Export Regulations These are sanctioned by governments to regulate exports for a number of reasons amongst which are health, environment and strategic values.
Health • In order to prevent spread of desease infection as a result of contaminated products being exported to other countries governments may impose certain restrictions. • Exporters may therefore need to obtain health certificate (phytosanitary certificate) before an export is effected.
Health. . . • This control is done through the issuance of export permit by the exporting country and import permit by the importing country. • This is usually applicable for the export of meat and other animal by products which are susceptible to disease infection that may pose as a health risk in the importing country.
Environment • Some importing countries would like to request an importer to produce documentary evidence that shows that the product was produced in conformity with environmental requirements.
Strategic Values • A government may sometimes wish to control the export of certain products due to their strategic values such as endangered species e. g. Mulanje cedar, diamonds and other rare products and items.
Trade with South Africa • South Africa is a member of the World Trade Organization (WTO) and follows the Harmonized System (HS) of import classification. • Traders are subject to exchange control approval, administered by the South African Reserve Bank. The Department of Trade and Industry is also empowered to regulate, prohibit or ration imports to South Africa in the national interest but most goods may be imported into South Africa without restrictions.
Trade with South Africa… • Import permits are required only for specific categories of goods and are obtainable from the Director of Import and Export. • Importers must possess an import permit prior to the date of shipment. Failure to produce a required permit could result in the imposition of penalties. A summary of main import regulations are:
Trade with South Africa… • Certain goods imported into South Africa require an import permit, which may be obtained from the Director of Imports and Exports Control. • The list of goods requiring import permits is specified each year in the annual Import Control Program. • Permits are valid for imports from any country.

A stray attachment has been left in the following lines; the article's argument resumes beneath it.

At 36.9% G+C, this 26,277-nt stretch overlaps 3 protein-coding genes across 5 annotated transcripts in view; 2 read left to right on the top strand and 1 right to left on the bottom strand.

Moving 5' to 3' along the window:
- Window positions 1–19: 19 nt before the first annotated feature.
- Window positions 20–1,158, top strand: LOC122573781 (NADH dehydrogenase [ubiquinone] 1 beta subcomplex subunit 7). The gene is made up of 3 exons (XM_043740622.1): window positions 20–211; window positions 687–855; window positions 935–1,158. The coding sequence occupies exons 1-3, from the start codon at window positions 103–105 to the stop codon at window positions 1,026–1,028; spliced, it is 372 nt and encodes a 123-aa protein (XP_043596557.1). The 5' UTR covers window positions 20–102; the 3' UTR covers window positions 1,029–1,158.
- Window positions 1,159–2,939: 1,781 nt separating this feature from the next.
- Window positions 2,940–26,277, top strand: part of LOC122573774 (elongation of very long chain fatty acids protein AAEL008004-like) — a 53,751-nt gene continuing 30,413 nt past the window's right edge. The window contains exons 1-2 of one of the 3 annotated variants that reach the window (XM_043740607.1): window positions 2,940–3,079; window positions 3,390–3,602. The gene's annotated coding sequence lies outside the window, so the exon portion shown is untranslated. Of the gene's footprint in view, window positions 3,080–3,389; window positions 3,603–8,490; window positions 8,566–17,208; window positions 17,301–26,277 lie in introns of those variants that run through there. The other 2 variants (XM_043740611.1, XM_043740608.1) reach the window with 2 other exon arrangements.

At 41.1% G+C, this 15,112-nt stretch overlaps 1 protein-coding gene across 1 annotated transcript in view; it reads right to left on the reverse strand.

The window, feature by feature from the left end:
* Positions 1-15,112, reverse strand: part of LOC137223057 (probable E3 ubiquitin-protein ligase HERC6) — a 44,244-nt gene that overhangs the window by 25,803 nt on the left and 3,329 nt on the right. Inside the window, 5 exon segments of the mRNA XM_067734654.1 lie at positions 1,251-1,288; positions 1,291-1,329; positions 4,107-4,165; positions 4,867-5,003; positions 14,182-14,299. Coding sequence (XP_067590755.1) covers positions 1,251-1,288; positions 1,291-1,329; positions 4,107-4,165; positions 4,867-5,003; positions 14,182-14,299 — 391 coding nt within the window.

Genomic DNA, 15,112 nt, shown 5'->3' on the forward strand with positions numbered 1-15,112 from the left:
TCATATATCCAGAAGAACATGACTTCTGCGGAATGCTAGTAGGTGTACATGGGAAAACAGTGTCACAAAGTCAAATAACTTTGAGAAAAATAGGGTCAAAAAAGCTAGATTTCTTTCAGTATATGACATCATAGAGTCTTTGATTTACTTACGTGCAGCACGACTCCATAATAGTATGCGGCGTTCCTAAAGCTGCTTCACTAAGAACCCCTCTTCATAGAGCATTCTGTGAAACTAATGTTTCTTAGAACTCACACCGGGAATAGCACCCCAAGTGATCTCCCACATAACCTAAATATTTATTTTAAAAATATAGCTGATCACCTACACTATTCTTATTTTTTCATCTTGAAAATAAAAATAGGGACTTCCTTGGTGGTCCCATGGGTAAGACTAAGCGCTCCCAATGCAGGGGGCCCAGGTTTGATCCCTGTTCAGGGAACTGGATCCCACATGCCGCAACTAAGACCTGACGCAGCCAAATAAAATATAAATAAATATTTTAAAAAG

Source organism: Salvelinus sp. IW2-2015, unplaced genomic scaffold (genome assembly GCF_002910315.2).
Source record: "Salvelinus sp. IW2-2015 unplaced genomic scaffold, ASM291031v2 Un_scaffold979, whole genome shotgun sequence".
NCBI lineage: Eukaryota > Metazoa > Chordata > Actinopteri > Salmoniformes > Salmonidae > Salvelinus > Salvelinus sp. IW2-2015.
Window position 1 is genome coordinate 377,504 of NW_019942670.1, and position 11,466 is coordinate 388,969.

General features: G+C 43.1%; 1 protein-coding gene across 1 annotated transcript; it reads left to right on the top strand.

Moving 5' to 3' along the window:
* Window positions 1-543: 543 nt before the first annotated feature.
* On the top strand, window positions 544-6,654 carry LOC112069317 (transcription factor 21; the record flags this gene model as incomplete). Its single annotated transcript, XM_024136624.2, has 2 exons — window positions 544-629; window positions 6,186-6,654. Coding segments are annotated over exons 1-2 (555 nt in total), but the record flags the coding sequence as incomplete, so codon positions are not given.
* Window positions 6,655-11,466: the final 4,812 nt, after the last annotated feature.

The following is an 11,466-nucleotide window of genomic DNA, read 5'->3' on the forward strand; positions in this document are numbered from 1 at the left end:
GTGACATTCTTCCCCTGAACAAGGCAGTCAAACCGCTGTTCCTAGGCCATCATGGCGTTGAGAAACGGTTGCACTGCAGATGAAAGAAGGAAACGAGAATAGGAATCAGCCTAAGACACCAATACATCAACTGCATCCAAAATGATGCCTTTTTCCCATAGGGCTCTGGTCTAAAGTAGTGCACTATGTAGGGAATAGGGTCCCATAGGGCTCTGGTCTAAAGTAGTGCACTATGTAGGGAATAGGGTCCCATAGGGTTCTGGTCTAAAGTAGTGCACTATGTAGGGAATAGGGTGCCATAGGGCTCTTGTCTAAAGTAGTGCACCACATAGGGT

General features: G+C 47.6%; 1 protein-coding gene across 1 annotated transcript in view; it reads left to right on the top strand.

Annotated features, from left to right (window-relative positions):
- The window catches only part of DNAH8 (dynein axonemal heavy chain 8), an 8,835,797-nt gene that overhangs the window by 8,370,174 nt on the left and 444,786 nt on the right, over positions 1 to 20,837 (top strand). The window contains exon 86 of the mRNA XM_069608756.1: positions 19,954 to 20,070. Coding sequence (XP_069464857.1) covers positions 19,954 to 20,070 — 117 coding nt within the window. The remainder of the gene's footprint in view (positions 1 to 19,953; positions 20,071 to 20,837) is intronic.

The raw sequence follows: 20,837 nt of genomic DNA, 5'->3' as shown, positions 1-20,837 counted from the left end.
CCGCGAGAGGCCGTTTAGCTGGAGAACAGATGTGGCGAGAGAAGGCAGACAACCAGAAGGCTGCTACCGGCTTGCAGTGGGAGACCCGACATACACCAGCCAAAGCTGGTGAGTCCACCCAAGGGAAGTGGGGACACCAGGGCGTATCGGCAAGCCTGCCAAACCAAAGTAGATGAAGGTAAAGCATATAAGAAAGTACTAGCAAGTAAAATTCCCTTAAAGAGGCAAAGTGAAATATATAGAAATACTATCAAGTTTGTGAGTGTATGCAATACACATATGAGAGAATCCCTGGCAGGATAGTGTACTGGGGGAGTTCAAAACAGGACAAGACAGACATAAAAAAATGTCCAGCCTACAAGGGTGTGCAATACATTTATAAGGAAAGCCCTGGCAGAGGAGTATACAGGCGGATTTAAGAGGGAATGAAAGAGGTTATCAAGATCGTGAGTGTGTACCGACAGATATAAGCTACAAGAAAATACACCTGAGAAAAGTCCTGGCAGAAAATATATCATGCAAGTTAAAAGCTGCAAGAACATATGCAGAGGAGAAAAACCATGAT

Trade with South Africa… • Foreign Trade Zones: No Foreign Trade Zones or Free Ports are established in South Africa. • South Africa uses the Harmonised System of Classification (HSC).
Trade with South Africa… • Samples are dutiable unless they are cut samples of cloth, leather, linoleum and wallpaper in book form and not for distribution as advertising matter. Samples that have no commercial value because of mutilation in some way are also allowed duty-free access. • The South African Government has viewed countertrade as a second-best alternative to be engaged in only when normal trade cannot be conducted.
Trade with South Africa… • Bonded warehouses are available at various points of entry. • South African banks can accommodate all international transactions and are situated throughout the country. • General rebates of duty are available for specific situations, and duties may be rebated on goods on re-export.
Trade with South Africa… • The Reserve Bank plays a pivotal role in the economic and financial sectors. • Some imports may require permission from the Department of Agriculture, Health or Environment Affairs.
Trade with South Africa… • Specific excise taxes are levied on alcoholic and non-alcoholic beverages, tobacco and tobacco products, mineral waters, some petroleum products and motor vehicles. South Africa is an adherent to the Customs Valuation Agreement negotiated under GATT/WTO. • The dutiable value of goods imported into South Africa is calculated on the F. O. B. price in the country of export. In conformance with its WTO commitments, South Africa has lifted import surcharges.
Tariffs, taxes and exchange control Tariffs • As a result of its market access offer for the Uruguay Round, South Africa has significantly reduced its number of tariff lines and bound most to WTO binding levels.
Tariffs… • It has cut back tariff lines from the 80 different levels of the past to eight levels ranging from zero to 30% with a few exceptions- notably in clothing and textiles and motor industry manufacturers. • The general trend has been for tariffs to be reduced to encourage industries to become more competitive and also to reduce cost structures.
Customs Valuation • The dutiable value of goods imported into South Africa is calculated on the F. O. B. price in the country of export, in accordance with the GATT Customs Valuation Code. • The value for customs duty purposes is the transaction value - the price actually paid or payable.
Value Added Tax • The value-added tax (VAT) is 14 percent. VAT is payable on nearly all imports. However, goods imported for use in manufacturing or resale by registered traders may be exempt from VAT.
Excise Tax • Specific excise duties are levied on alcoholic and nonalcoholic beverages, tobacco and tobacco products, and petroleum products. Ad valorem excise duties are levied on a range of "up market" consumer goods. • The current statutory (2001) rate is 10% except that most office machinery, as well as motorcycles, have a duty at 5%.
Tariff Rebates • Various provisions for rebate of duty exist for specific materials used in domestic manufacturing. • The importer must consult the relevant schedules to the Customs and Excise Act to determine whether the potential imports are eligible for rebate of duty.
Trade with South Africa…
Trade with South Africa…